A roadmap outlining South Australia’s 20-year infrastructure strategy has been released to help the state grow its economy and create jobs, and is backed by the state’s peak transport lobby group.

The state government established Infrastructure South Australia as an independent group to provide expert and evidence-based advice.

Premier Steven Marshall said its first report released on Wednesday outlined long-term infrastructure issues that need to be addressed.

“We will build on our massive investments in roads, schools and hospitals, as well as build better tourism and digital infrastructure to ensure we remain competitive against other smart cities,” Mr Marshall said.

Infrastructure Minister Stephan Knoll said the report would help the state government make smarter decisions on how to spend taxpayers’ money on infrastructure projects.

“The strategy says we need to look at upgrading and optimising our current infrastructure assets (and) reaffirms the need to grow public transport patronage and invest in our network,” he said.

“We will continue our planning and business case development so we can present more projects for ISA’s consideration and advice as we continue building a strong South Australia.”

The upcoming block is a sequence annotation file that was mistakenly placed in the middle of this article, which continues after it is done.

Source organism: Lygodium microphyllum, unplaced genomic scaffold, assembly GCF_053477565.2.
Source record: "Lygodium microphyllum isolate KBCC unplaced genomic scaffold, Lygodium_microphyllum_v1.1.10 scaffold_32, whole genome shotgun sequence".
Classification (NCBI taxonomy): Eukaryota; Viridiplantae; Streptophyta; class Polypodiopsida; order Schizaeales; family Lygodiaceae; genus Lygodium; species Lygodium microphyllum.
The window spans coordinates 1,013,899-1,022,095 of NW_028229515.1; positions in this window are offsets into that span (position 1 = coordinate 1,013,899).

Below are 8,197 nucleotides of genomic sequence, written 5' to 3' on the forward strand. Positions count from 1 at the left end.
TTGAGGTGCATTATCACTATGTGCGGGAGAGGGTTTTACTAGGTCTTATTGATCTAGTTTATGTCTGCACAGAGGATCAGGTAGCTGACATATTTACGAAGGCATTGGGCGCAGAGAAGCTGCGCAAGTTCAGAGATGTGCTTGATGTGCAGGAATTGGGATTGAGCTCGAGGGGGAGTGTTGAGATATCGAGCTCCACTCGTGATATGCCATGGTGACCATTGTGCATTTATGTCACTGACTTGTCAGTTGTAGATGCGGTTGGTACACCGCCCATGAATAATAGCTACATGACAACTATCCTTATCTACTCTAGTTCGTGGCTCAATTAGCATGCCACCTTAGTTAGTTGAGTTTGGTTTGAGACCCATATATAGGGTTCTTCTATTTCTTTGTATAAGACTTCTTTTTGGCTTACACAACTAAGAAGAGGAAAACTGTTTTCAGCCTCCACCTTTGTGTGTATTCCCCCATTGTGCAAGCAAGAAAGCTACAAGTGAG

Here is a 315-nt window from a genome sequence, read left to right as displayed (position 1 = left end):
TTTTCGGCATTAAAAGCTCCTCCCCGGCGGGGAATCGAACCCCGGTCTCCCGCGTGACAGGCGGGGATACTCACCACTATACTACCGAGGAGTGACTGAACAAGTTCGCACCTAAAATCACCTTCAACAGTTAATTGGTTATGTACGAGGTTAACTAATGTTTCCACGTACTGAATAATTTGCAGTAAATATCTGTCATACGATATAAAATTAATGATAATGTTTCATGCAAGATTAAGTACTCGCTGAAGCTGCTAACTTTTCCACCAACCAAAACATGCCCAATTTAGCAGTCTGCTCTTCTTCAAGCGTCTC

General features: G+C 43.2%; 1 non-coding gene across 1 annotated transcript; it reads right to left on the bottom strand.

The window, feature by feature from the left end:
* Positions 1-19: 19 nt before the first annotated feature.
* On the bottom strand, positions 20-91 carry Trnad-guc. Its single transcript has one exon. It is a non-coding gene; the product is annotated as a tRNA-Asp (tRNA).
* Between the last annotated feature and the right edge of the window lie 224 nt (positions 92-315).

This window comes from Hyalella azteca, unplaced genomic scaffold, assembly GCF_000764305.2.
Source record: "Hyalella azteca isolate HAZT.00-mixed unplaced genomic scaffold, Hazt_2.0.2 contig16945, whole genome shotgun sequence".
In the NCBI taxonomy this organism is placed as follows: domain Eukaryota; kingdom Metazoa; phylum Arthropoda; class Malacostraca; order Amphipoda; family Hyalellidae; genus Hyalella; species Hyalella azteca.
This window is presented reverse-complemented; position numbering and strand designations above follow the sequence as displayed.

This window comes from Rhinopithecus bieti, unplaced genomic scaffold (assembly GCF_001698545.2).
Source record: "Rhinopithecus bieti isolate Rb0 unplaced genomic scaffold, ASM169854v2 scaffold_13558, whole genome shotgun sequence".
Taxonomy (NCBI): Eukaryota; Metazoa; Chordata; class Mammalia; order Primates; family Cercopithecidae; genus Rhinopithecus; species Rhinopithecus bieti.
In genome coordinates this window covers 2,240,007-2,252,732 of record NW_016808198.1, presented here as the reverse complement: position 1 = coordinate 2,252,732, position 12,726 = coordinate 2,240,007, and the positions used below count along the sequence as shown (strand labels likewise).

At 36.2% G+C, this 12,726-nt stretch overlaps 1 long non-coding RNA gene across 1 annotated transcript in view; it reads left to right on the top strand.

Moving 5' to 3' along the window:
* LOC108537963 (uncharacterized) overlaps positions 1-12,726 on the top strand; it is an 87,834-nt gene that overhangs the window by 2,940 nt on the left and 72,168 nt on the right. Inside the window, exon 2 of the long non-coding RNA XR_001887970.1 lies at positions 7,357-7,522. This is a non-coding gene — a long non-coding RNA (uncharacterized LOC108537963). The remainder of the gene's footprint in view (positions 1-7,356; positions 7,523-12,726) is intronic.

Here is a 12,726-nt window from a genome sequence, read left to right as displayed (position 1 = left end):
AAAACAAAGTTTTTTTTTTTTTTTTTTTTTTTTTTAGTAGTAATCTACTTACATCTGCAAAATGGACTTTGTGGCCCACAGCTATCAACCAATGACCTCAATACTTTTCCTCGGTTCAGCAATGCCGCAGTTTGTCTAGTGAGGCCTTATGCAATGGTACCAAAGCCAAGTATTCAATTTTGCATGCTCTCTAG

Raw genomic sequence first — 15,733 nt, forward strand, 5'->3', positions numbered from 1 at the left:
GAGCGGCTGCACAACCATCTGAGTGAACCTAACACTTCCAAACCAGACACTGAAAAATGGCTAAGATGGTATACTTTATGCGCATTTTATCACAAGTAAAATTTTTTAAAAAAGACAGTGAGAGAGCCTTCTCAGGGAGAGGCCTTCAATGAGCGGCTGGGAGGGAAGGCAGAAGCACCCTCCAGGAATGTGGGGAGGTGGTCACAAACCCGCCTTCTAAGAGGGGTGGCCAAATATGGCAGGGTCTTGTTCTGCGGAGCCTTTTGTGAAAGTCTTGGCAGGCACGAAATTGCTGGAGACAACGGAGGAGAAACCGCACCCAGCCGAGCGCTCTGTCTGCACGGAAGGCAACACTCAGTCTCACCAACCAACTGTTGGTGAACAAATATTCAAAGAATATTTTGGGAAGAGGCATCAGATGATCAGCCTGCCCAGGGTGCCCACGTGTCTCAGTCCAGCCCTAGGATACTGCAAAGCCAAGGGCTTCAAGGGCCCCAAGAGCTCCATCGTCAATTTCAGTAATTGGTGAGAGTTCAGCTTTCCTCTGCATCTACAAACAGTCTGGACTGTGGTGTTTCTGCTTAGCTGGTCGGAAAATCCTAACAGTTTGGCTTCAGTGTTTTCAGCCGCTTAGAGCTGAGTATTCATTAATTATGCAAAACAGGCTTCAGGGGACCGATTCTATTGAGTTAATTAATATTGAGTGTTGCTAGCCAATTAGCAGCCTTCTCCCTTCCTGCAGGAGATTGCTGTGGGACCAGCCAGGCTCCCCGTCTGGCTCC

Mr Knoll said it also revealed the necessity of clearing the road maintenance backlog which accumulated over decades.

South Australian Freight Council’s chief Evan Knapp said the strategy confirmed the backlog increased to unsustainable levels and risked road user safety and reduced freight productivity.

“The good news is that with official recognition of the problem comes an opportunity for the government to take action,” Mr Knapp said.

“This will have bonus stimulus effects in the current COVID-19 related economic climate as road maintenance is labour intensive, is required across all regional areas, saves money in the long-term, and increases road productivity and safety.

“We applaud ISA’s practical look at the underlying infrastructure issues, while noting the long-term impact that COVID-19 will have on the state’s economy, and hence its infrastructure requirements.

“It’s pleasing to see ISA looking at critical connectivity issues and recognising the need to be smarter and non-partisan with infrastructure spends.”